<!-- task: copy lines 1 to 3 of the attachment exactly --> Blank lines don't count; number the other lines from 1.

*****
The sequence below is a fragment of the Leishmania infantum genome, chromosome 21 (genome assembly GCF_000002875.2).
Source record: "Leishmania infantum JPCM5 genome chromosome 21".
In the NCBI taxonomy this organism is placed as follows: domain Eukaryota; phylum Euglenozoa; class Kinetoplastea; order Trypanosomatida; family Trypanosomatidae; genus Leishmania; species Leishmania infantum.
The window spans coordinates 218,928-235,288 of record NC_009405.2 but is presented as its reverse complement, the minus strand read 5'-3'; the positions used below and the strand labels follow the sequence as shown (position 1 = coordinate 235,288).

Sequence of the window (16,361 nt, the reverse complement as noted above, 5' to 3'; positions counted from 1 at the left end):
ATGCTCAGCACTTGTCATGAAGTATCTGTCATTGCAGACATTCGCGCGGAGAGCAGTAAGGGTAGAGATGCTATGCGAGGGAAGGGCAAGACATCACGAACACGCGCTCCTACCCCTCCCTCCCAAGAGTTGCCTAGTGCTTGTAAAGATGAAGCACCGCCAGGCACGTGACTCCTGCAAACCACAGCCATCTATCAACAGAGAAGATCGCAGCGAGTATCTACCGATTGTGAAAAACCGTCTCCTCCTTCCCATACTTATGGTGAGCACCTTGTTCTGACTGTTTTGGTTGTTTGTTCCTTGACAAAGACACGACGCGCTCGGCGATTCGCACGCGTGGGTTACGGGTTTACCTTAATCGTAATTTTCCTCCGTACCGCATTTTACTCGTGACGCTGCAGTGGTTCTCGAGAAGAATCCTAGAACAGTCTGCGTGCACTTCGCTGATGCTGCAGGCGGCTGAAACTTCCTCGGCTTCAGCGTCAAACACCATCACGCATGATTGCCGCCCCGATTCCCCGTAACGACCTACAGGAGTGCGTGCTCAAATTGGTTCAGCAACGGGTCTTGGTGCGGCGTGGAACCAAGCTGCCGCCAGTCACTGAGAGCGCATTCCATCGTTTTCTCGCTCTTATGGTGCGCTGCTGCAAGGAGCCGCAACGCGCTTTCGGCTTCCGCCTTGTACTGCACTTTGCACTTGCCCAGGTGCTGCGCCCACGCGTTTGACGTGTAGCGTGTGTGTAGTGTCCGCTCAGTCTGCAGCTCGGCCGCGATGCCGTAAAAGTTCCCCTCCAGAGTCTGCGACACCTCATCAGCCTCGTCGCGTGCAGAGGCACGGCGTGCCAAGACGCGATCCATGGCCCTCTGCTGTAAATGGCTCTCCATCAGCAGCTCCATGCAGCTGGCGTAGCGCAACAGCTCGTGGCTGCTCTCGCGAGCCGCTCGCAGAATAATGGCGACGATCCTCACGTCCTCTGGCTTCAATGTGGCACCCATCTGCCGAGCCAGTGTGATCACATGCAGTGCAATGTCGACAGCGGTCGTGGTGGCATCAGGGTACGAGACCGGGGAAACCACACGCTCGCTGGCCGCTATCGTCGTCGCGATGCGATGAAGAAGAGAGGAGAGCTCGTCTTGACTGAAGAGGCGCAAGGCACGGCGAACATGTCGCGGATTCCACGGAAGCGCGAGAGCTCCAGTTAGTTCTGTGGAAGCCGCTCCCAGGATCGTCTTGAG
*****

The sequence below is a fragment of the Leishmania infantum genome, chromosome 21 (genome assembly GCF_000002875.2).
Source record: "Leishmania infantum JPCM5 genome chromosome 21".
In the NCBI taxonomy this organism is placed as follows: domain Eukaryota; phylum Euglenozoa; class Kinetoplastea; order Trypanosomatida; family Trypanosomatidae; genus Leishmania; species Leishmania infantum.